Adnan I. Qureshi, Malik M. Adil, Negin Shafizadeh and Shahram Majidi
Despite the recognition of racial or ethnic differences in preterm gestation, such differences in the rate of intraventricular hemorrhage (IVH), frequently associated with preterm gestation, are not well studied. The authors performed the current study to identify racial or ethnic differences in the incidence of IVH-related mortality within the national population of the US.
Using the ICD-10 codes P52.0, P52.1, P52.2, P52.3, and P10.2 and the Multiple Cause of Death data from 2000 to 2009, the authors identified all IVH-related mortalities that occurred in neonates and infants aged less than 1 year. The live births for whites and African Americans from the census for 2000–2009 were used to derive the incidence of IVH-related mortality for whites and African Americans per 100,000 live births. The IVH rate ratio (RR, 95% confidence interval [CI]) and annual percent change (APC) in the incidence rates from 2000 to 2009 were also calculated.
A total of 3249 IVH-related mortality cases were reported from 2000 to 2009. The incidence rates of IVH were higher among African American infants (16 per 100,000 live births) than among whites (7.8 per 100,000 live births). African American infants had a 2-fold higher risk of IVH-related mortality compared with whites (RR 2.0, 95% CI 1.2–3.2). The rate of increase over the last 10 years was less in African American infants (APC 1.6%) than in white infants (APC 4.3%).
The rate of IVH-related mortality is 2-fold higher among African American than white neonates and infants. Further studies are required to understand the underlying reasons for this prominent disparity in one of the most significant causes of infant mortality.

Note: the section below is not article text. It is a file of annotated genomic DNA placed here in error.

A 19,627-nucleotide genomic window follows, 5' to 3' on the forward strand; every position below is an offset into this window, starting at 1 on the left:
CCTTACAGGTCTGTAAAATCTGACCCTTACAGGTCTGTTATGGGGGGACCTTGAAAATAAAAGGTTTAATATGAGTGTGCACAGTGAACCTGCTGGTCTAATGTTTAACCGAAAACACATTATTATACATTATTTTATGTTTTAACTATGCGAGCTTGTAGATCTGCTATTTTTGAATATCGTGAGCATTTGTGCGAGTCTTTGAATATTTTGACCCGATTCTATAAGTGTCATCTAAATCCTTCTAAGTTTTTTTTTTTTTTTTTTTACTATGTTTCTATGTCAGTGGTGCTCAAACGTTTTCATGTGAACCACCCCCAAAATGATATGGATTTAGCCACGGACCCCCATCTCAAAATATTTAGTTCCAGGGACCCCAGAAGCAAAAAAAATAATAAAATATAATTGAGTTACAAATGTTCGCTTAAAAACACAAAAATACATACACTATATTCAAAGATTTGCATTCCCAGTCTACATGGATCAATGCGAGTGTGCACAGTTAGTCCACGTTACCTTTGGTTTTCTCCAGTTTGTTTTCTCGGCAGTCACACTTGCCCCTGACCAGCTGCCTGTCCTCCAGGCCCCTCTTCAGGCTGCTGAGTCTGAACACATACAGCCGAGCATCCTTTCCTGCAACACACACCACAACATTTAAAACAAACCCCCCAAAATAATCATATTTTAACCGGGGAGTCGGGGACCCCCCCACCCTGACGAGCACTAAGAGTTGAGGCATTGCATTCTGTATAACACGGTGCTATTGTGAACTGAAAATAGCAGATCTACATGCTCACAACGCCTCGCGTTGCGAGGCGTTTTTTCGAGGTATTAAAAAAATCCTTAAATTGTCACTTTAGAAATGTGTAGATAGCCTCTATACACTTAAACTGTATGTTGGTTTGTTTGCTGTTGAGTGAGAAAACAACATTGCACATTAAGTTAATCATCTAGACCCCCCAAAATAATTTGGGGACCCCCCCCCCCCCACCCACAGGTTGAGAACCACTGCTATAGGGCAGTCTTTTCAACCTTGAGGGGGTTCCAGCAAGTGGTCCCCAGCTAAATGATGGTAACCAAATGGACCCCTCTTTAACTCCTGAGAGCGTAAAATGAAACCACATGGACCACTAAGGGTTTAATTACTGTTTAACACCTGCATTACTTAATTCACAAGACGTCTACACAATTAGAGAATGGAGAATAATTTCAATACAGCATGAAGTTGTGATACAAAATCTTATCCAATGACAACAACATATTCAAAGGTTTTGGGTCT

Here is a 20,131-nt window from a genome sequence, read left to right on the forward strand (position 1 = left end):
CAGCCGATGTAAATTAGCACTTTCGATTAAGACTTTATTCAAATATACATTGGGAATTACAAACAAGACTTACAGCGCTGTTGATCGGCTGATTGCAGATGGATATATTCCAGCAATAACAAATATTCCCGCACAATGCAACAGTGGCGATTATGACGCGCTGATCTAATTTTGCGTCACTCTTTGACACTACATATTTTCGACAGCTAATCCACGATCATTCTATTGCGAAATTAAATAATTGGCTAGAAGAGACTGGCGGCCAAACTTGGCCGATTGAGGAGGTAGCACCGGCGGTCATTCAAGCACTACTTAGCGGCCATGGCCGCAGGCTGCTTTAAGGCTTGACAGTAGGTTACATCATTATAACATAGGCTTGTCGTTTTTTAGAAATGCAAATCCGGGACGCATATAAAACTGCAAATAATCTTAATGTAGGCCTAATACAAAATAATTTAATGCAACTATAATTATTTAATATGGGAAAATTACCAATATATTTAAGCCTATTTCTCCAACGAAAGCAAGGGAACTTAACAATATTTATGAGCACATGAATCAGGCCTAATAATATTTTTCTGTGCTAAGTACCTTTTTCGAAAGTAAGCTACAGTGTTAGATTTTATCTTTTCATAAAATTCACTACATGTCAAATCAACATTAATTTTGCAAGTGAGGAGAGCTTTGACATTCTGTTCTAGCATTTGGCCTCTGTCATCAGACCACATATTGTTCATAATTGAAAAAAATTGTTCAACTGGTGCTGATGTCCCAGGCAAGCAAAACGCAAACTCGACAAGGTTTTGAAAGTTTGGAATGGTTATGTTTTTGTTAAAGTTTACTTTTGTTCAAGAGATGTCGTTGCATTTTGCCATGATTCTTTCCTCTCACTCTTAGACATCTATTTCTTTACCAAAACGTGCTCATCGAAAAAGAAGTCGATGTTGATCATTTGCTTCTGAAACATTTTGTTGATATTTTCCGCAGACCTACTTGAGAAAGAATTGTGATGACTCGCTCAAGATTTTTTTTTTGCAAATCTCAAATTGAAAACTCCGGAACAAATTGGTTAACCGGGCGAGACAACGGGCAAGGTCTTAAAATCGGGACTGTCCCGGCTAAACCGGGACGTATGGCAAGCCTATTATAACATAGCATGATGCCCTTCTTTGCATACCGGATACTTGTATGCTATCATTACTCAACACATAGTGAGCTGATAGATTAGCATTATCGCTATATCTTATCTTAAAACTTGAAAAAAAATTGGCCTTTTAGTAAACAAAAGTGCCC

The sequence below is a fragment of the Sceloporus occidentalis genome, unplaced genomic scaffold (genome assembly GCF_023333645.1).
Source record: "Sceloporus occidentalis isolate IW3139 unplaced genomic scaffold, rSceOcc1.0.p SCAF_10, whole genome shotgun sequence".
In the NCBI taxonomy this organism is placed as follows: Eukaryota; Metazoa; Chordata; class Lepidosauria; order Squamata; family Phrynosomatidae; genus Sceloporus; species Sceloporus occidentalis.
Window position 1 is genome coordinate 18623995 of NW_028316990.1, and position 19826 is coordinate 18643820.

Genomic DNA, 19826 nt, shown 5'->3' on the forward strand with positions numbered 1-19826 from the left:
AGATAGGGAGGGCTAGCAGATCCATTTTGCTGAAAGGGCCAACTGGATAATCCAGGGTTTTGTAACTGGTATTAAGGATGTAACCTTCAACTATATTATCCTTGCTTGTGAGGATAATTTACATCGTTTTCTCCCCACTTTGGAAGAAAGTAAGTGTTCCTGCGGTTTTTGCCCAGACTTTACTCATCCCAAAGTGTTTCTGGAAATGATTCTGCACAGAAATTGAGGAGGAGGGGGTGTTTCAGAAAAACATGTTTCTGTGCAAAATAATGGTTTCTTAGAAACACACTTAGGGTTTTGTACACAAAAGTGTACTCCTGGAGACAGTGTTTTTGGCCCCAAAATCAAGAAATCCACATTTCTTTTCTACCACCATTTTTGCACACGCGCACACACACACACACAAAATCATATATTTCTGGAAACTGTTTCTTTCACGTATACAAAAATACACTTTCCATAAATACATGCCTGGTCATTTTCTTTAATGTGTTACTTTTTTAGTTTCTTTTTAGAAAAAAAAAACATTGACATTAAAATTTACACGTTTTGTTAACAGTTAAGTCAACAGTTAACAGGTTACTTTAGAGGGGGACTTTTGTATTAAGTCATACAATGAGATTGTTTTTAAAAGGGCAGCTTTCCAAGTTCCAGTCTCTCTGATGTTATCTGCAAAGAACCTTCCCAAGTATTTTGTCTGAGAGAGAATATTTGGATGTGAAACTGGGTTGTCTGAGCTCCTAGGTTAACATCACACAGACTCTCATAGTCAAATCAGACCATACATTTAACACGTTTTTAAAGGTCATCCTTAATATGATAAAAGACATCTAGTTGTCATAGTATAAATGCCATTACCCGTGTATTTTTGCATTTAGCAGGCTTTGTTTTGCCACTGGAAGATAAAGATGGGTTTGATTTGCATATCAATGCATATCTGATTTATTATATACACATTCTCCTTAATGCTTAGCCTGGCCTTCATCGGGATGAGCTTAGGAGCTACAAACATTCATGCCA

Kiersten Norby, Farhan Siddiq, Malik M. Adil and Stephen J. Haines
The effects of sleep deprivation on performance have been well documented and have led to changes in duty hour regulation. New York State implemented stricter duty hours in 1989 after sleep deprivation among residents was thought to have contributed to a patient's death. The goal of this study was to determine if increased regulation of resident duty hours results in measurable changes in patient outcomes.
Using the Nationwide Inpatient Sample (NIS), patients undergoing neurosurgical procedures at hospitals with neurosurgery training programs were identified and screened for in-hospital complications, in-hospital procedures, discharge disposition, and in-hospital mortality. Comparisons in the above outcomes were made between New York hospitals and non–New York hospitals before and after the Accreditation Council for Graduate Medical Education (ACGME) regulations were put into effect in 2003.
Analysis of discharge disposition demonstrated that 81.9% of patients in the New York group 2000–2002 were discharged to home compared with 84.1% in the non–New York group 2000–2002 (p = 0.6, adjusted multivariate analysis). In-hospital mortality did not significantly differ (p = 0.7). After the regulations were implemented, there was a nonsignificant decrease in patients discharged to home in the non–New York group: 84.1% of patients in the 2000–2002 group compared with 81.5% in the 2004–2006 group (p = 0.6). In-hospital mortality did not significantly change (p = 0.9). In New York there was no significant change in patient outcomes with the implementation of the regulations; 81.9% of patients in the 2000–2002 group were discharged to home compared with 78.0% in the 2004–2006 group (p = 0.3). In-hospital mortality did not significantly change (p = 0.4). After the regulations were in place, analysis of discharge disposition demonstrated that 81.5% of patients in the non–New York group 2004–2006 were discharged to home compared with 78.0% in the New York group 2004–2006 (p = 0.01). In-hospital mortality was not significantly different (p = 0.3).
Regulation of resident duty hours has not resulted in significant changes in outcomes among neurosurgical patients.
Phoenix, Arizona • March 6–9, 2013